8 New Court Reporting Laws in the State of Pennsylvania

New Court Reporting LawsNew Court Reporting Laws in PA

(These are for official court reporters who work for the state and do NOT govern freelance reporters.)

            Laws are constantly changing and evolving, and it’s important for us, as a court reporting firm, to keep up with the rules and regulations that govern our work. However, these laws can also affect our clients, so we’d like to list some recent changes and discuss what they mean for all those involved in the process.

New Court Reporting Laws
  1. Establishing uniform maximum fees for transcripts. The committee found a wide disparity in the fees charged for transcripts.
    • Due to this wide range of fees, creating a maximum will allow for a more streamlined process throughout the industry.
  2. Reducing or waiving fees for litigants who are unable to pay for them.
    • This is support provided by the government. If you are on food stamps or receive any form of financial aid you are eligible. Below are links to fee waivers if you wish to apply.
    • If you have a family law case fill out this  FORM.
    • If you have a housing, small claims, or civil case, fill out this  FORM.
  3. Encouraging the use of electronic transcripts, designed to reduce transcript costs and enhance the quality and timeliness of the transcripts. District court administrators will monitor how promptly transcripts are produced.
    • At Constance Lee & Company, we can offer both electronic transcripts and physical copies, in order to provide our clients with the best experience possible.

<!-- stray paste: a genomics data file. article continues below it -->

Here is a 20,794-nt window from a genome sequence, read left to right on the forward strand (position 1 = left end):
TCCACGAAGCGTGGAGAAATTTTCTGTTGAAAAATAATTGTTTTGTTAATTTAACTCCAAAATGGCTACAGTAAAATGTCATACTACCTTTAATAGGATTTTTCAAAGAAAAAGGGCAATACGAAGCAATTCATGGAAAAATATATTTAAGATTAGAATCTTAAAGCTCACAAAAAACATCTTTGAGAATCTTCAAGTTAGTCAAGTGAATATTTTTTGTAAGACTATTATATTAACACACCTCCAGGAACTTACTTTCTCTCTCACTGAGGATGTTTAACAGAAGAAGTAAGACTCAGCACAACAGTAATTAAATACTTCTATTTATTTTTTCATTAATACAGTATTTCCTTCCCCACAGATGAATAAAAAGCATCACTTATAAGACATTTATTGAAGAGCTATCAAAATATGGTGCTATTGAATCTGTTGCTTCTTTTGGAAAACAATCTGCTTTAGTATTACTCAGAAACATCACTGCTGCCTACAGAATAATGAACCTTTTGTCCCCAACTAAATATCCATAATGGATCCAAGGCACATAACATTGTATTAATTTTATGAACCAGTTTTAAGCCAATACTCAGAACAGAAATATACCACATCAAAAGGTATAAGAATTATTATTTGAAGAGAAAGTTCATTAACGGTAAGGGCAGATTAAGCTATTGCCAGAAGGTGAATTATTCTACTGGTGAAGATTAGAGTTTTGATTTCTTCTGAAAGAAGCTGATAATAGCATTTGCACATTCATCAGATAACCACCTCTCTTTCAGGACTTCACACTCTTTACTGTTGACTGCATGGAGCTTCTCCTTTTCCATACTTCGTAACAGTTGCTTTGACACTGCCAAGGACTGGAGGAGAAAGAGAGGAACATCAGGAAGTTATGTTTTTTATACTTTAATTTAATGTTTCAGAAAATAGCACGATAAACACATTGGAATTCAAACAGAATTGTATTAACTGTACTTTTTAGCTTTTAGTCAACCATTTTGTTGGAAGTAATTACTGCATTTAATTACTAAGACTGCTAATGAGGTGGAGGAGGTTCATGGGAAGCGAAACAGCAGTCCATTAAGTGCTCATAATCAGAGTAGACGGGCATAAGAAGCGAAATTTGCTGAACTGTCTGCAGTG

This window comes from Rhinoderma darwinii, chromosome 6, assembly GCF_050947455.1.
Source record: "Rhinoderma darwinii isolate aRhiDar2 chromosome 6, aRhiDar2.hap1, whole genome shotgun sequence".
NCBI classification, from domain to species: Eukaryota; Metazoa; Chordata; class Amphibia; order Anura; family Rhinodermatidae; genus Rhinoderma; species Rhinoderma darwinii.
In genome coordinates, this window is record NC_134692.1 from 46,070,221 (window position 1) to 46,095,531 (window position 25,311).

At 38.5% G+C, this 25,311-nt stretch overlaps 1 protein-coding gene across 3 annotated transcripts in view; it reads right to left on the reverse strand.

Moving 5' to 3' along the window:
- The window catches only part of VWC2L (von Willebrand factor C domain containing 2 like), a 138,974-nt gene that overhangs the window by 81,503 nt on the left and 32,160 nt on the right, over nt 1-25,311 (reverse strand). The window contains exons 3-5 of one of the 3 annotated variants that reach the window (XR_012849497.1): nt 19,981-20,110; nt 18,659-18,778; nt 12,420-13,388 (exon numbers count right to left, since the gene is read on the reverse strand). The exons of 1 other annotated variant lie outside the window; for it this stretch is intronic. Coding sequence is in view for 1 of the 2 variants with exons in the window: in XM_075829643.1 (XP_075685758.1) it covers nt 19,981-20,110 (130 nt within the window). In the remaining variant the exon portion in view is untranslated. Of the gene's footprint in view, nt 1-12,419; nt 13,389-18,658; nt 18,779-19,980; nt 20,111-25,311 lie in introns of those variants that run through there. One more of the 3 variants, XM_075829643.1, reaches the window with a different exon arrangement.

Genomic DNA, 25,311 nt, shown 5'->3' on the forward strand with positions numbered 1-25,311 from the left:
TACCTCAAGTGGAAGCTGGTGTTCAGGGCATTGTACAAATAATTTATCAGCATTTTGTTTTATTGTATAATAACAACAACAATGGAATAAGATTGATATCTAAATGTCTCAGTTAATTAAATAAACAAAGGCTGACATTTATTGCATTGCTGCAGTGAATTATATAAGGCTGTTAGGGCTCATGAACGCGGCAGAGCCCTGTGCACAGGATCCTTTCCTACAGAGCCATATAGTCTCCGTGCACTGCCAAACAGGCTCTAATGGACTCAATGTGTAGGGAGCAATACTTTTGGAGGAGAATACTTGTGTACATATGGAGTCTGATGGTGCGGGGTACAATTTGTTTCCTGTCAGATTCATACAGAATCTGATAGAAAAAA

4. Creating comprehensive formats for transcription that mirror federal court standards. The committee found discrepancies in margins, indents and lines per page that resulted in more pages and higher costs in some counties.
    • This simply creates an easy-to-follow system that will eliminate confusion and maximize the time of all parties involved if formats are consistent.
  5. Establishing standardized qualifications and responsibilities for court reporters, recorders and transcriptionists, including their duties as officers of the court.
    • This will ensure that everyone has passed tests properly qualifying them for court reporting, enhancing the experience of their clients.
  6. Authorizing the redaction of personal identifying information from transcripts to preserve privacy and security.
    • As security becomes more important than ever with the Facebook scandal and the web in general, this is one way the industry can protect you and your privacy. We want to provide the best service possible. To do that, we will be focused on maintaining your privacy by staying up to date on new technology as well as customer relationships.
  7. Expediting cases requiring priority (e.g., Children’s Fast Track appeals).
    • For further detail on Children’s Fast Track Appeals visit  this page on pabar.org.
  8. Clarifying ownership of the transcripts as property of the court, rather than individual court reporters, and designating a place for filing and storage.
    • This sets a precedent for all filing which simplifies the process and reduces confusion.


At Constance Lee & Company, we strive to provide the greatest possible services for our clients which include knowing the laws of the land. If you or someone you know needs a court reporter, look no further than Constance Lee & Company. With over 25 years of experience, you can trust us for all of your court reporting needs.

Contact us today to learn more about the court reporting services we provide and how we can best serve you.


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